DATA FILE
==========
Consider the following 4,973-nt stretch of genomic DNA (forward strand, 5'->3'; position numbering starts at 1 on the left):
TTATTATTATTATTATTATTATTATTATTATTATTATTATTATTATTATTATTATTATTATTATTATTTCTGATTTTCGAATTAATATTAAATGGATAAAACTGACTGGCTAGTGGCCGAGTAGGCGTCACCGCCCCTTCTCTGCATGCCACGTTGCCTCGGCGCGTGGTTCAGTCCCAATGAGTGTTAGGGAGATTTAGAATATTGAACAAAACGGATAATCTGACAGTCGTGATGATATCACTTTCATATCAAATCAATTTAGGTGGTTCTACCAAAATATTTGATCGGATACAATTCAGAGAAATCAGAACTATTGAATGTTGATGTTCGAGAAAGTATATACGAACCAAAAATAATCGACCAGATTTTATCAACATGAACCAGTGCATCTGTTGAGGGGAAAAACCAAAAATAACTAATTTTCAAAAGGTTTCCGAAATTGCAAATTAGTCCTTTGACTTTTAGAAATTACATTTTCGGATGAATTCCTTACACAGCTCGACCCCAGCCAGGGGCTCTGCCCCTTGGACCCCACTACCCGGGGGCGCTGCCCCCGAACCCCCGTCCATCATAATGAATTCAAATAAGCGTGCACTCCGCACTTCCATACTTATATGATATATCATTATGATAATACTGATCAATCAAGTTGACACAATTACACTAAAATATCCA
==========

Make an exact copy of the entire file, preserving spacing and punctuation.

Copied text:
Consider the following 4,973-nt stretch of genomic DNA (forward strand, 5'->3'; position numbering starts at 1 on the left):
TTATTATTATTATTATTATTATTATTATTATTATTATTATTATTATTATTATTATTATTATTATTATTTCTGATTTTCGAATTAATATTAAATGGATAAAACTGACTGGCTAGTGGCCGAGTAGGCGTCACCGCCCCTTCTCTGCATGCCACGTTGCCTCGGCGCGTGGTTCAGTCCCAATGAGTGTTAGGGAGATTTAGAATATTGAACAAAACGGATAATCTGACAGTCGTGATGATATCACTTTCATATCAAATCAATTTAGGTGGTTCTACCAAAATATTTGATCGGATACAATTCAGAGAAATCAGAACTATTGAATGTTGATGTTCGAGAAAGTATATACGAACCAAAAATAATCGACCAGATTTTATCAACATGAACCAGTGCATCTGTTGAGGGGAAAAACCAAAAATAACTAATTTTCAAAAGGTTTCCGAAATTGCAAATTAGTCCTTTGACTTTTAGAAATTACATTTTCGGATGAATTCCTTACACAGCTCGACCCCAGCCAGGGGCTCTGCCCCTTGGACCCCACTACCCGGGGGCGCTGCCCCCGAACCCCCGTCCATCATAATGAATTCAAATAAGCGTGCACTCCGCACTTCCATACTTATATGATATATCATTATGATAATACTGATCAATCAAGTTGACACAATTACACTAAAATATCCA